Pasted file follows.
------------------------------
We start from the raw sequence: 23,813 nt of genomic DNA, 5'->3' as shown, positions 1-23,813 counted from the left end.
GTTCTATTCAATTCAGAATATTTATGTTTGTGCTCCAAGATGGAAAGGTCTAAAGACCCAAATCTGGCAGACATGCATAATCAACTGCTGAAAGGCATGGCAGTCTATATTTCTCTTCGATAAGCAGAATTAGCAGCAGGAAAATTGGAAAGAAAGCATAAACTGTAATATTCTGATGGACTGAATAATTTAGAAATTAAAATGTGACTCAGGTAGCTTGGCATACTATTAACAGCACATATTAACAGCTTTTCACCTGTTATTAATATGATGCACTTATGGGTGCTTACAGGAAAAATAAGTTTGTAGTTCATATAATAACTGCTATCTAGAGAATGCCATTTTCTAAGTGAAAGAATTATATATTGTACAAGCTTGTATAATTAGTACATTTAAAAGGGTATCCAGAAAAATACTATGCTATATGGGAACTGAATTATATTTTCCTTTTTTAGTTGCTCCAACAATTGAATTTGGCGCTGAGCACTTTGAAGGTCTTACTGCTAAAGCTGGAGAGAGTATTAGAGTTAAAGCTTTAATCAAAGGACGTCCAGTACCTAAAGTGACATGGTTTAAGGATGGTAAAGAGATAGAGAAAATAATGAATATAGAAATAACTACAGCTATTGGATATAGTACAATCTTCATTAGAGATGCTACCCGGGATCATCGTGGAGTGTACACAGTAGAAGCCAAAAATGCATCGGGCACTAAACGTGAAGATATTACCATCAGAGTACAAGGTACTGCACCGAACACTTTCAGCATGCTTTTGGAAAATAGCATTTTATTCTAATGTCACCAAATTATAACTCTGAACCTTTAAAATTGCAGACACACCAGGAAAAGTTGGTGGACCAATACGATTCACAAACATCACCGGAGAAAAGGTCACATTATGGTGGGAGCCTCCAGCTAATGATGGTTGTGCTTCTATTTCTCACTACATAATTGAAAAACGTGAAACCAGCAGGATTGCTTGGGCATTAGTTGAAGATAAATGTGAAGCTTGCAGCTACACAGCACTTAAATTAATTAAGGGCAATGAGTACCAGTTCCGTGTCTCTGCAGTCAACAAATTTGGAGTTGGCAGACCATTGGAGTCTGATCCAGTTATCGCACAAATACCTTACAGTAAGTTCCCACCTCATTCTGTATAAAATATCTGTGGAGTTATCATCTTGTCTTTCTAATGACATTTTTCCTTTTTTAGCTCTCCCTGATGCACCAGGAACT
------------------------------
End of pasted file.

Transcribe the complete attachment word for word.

We start from the raw sequence: 23,813 nt of genomic DNA, 5'->3' as shown, positions 1-23,813 counted from the left end.
GTTCTATTCAATTCAGAATATTTATGTTTGTGCTCCAAGATGGAAAGGTCTAAAGACCCAAATCTGGCAGACATGCATAATCAACTGCTGAAAGGCATGGCAGTCTATATTTCTCTTCGATAAGCAGAATTAGCAGCAGGAAAATTGGAAAGAAAGCATAAACTGTAATATTCTGATGGACTGAATAATTTAGAAATTAAAATGTGACTCAGGTAGCTTGGCATACTATTAACAGCACATATTAACAGCTTTTCACCTGTTATTAATATGATGCACTTATGGGTGCTTACAGGAAAAATAAGTTTGTAGTTCATATAATAACTGCTATCTAGAGAATGCCATTTTCTAAGTGAAAGAATTATATATTGTACAAGCTTGTATAATTAGTACATTTAAAAGGGTATCCAGAAAAATACTATGCTATATGGGAACTGAATTATATTTTCCTTTTTTAGTTGCTCCAACAATTGAATTTGGCGCTGAGCACTTTGAAGGTCTTACTGCTAAAGCTGGAGAGAGTATTAGAGTTAAAGCTTTAATCAAAGGACGTCCAGTACCTAAAGTGACATGGTTTAAGGATGGTAAAGAGATAGAGAAAATAATGAATATAGAAATAACTACAGCTATTGGATATAGTACAATCTTCATTAGAGATGCTACCCGGGATCATCGTGGAGTGTACACAGTAGAAGCCAAAAATGCATCGGGCACTAAACGTGAAGATATTACCATCAGAGTACAAGGTACTGCACCGAACACTTTCAGCATGCTTTTGGAAAATAGCATTTTATTCTAATGTCACCAAATTATAACTCTGAACCTTTAAAATTGCAGACACACCAGGAAAAGTTGGTGGACCAATACGATTCACAAACATCACCGGAGAAAAGGTCACATTATGGTGGGAGCCTCCAGCTAATGATGGTTGTGCTTCTATTTCTCACTACATAATTGAAAAACGTGAAACCAGCAGGATTGCTTGGGCATTAGTTGAAGATAAATGTGAAGCTTGCAGCTACACAGCACTTAAATTAATTAAGGGCAATGAGTACCAGTTCCGTGTCTCTGCAGTCAACAAATTTGGAGTTGGCAGACCATTGGAGTCTGATCCAGTTATCGCACAAATACCTTACAGTAAGTTCCCACCTCATTCTGTATAAAATATCTGTGGAGTTATCATCTTGTCTTTCTAATGACATTTTTCCTTTTTTAGCTCTCCCTGATGCACCAGGAACT